Updated: Jun 19
I’ve seen lots of tweets this last week about back to school anxiety and I just wanted to say that new school year nerves are completely normal. Hence why my A-Z on the back to school realities started with it.
There are very few teachers I’ve met both since I’ve been teaching and whilst growing up around my Mum’s primary school that didn’t get the back to school jitters. You’ve had several weeks off to enjoy yourself; to use to toilet when you wish, to eat when you’re hungry, to relax and recoup from the previous year, it’s no wonder you’re feeling a little anxious.
I get it EVERY year! The nightmares, night sweats and moments of sheer panic in the remaining days of the school holidays. However there are also moments of inspiration and excitement for the year ahead. Why? Because…
Teaching is Awesome
Teaching, whilst fulfilling is a tiring job. You are performing every time you teach to an audience that can sometimes be unpredictable. What will you have to juggle whilst trying to teach them x, y and z? Who’s going to burst into tears? Who can’t sit next to who because they’ve just had a falling out? Why aren’t they getting it? Who needs a helping hand and who has whizzed ahead of the rest of the class? As a result by the end of the school day you are pretty tired and some of you will have further work to do before you can relax.
Don’t panic about your to-do list!
Your to-do list may go from a few points to multiple pages in seconds of being back in the school grounds…. but you will manage it! Start by breaking down the tasks into compulsory-must do and desirable but not necessary. So often we strive for the perfect classroom, resource, activity etc. and in doing so we make more work for ourselves. So I’ve started thinking along the lines of is it required or just desirable by me?
Then apply my to-do list tasks to the Eisenhower Matrix
I use this as a mental guide to organising my to-do list and I find it really helps. Often many of the tasks on my list are those I want to do rather than need to and so get deleted.
Do you need to do it?
Do your displays really need changing or could they just do with a bit of tidying up? Do you really need to spend ages looking for the perfect font or could you just use one single font for everything? Do you need to create a whizzy powerpoint or could a slide with just the instructions on do? Do you need to differentiate that task multiple times or could you scaffold it instead? Do you need to use a wide variety of activities or could you develop a bank of templates that you frequently use? This year, aim for less is more in your teaching practice, I highly recommend it.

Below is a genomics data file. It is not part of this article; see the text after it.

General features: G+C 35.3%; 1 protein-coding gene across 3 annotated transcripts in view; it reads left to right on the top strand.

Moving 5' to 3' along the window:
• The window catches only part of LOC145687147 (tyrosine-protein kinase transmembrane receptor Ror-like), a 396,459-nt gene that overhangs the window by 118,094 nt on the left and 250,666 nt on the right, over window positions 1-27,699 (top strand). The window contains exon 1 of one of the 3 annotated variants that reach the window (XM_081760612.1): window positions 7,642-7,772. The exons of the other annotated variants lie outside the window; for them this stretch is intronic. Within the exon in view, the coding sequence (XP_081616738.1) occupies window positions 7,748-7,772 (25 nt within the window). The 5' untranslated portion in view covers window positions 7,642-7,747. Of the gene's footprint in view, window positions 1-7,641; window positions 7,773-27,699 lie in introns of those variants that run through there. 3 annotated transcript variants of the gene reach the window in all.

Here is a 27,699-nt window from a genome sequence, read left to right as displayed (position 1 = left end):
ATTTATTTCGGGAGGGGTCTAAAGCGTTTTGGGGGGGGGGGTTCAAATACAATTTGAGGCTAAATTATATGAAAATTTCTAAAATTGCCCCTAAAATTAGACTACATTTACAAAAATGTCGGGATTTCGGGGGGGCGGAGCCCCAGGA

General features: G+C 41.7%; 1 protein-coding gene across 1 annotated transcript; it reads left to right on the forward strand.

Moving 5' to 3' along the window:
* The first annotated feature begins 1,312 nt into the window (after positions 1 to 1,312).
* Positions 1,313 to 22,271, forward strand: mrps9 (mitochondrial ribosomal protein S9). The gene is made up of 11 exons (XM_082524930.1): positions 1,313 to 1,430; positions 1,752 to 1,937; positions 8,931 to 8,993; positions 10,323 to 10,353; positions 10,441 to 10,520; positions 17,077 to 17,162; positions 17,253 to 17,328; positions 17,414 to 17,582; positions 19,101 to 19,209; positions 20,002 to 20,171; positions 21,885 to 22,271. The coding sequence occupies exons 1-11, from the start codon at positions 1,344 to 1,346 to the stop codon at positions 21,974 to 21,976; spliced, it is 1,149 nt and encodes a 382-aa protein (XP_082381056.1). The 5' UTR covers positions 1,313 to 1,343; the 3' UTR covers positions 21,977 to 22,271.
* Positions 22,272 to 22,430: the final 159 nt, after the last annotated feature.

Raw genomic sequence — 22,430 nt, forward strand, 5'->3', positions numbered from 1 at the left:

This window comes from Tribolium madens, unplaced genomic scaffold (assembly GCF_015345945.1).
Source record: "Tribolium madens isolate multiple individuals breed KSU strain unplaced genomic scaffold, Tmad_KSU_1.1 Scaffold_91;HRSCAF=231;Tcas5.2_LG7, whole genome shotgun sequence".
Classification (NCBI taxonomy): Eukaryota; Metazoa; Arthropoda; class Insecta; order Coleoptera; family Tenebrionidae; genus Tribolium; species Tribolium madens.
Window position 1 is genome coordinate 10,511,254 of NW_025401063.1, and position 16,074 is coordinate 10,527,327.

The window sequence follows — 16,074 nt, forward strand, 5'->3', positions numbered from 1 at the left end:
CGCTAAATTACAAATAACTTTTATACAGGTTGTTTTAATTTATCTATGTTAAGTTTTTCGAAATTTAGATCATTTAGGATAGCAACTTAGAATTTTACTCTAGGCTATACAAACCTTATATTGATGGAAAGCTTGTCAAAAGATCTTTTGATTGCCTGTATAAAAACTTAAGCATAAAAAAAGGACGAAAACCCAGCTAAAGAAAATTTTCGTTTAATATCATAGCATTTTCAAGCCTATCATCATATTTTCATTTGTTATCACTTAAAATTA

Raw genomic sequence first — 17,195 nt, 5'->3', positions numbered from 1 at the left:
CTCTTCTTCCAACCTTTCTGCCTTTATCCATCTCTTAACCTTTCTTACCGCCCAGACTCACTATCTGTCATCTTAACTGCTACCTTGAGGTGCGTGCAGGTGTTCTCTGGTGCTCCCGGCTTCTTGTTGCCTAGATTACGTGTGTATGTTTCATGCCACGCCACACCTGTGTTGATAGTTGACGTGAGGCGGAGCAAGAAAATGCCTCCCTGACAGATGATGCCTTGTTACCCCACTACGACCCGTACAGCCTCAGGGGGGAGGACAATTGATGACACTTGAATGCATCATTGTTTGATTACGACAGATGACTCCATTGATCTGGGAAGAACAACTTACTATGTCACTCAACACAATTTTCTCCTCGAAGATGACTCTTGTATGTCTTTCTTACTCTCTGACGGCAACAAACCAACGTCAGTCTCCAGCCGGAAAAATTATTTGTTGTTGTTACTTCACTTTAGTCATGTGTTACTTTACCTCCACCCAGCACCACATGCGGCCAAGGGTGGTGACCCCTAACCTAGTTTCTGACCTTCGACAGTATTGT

Avoiding Back to School Burnout
If you’re concerned about the approaching workload, here are some tips for avoiding back to school burnout over on BBC Teach –https://www.bbc.co.uk/teach/teacher-support/top-5-tips-for-avoiding-after-school-burnout/zkdsxyc
Still worried? Support is available
If you are feeling extremely anxious and worried about the school year ahead consider making use of the services provided by the Education Support Partnership, the only UK charity dedicated to improving the health and wellbeing of the entire education workforce. The helpline (08000 562 561) is open 24/7 and from my experience I can tell you they are helpful, reassuring and encouraging. Speaking to them back in Spring 2016, helped me to find the confidence to take time off, to apply for a job at a different school and to open up to my family about my mental health. In doing so, it kept me in teaching!
It’s perfectly natural to feel anxious about something you care about, but even after a negative experience there breakthroughs to be had. Here’s an insight to 5 of mine https://www.educationsupportpartnership.org.uk/blogs/5-breakthroughs-made-me-better-teacher
Remember why you teach
So when the workload starts to increase, whether it’s meetings, marking, planning, data or whatever else try to remember why you wanted to become a teacher.
To help you why not try one or two of these ideas from an extract of ‘Making it as a Teacher’
Remembering the why
Draw up a list of all the things you love about teaching for regular review and reflection
Write your ‘why’ on a postcard and keep it on your desk or wall as a reminder
Note down and keep messages of gratitude from students
Keep a positivity box or journal and record happy moments from your classroom and school day
Create a positive mantra for yourself, for those days when you feel you just can’t do it anymore
Strive to thrive, not just survive!
For more advice and ideas to inspire and empower you through the next academic, you might like to grab a copy of ‘Making it as a Teacher’. Although aimed at early career teachers there is plenty in there for the more experienced too.
Don’t forget to reach out if you need to! Whether it be your colleagues, friends or family or maybe those you find online. Don’t bottle up your anxieties and worries, talk about them, get them off your chest and work on them. Speaking from experience, hiding them away only leads to problems down the line.
Best wishes for the new academic year, make sure you enjoy it!
p.s. This isn’t a sponsored post, I’m just a really proud ambassador for Ed Support and teacher mental health and wellbeing.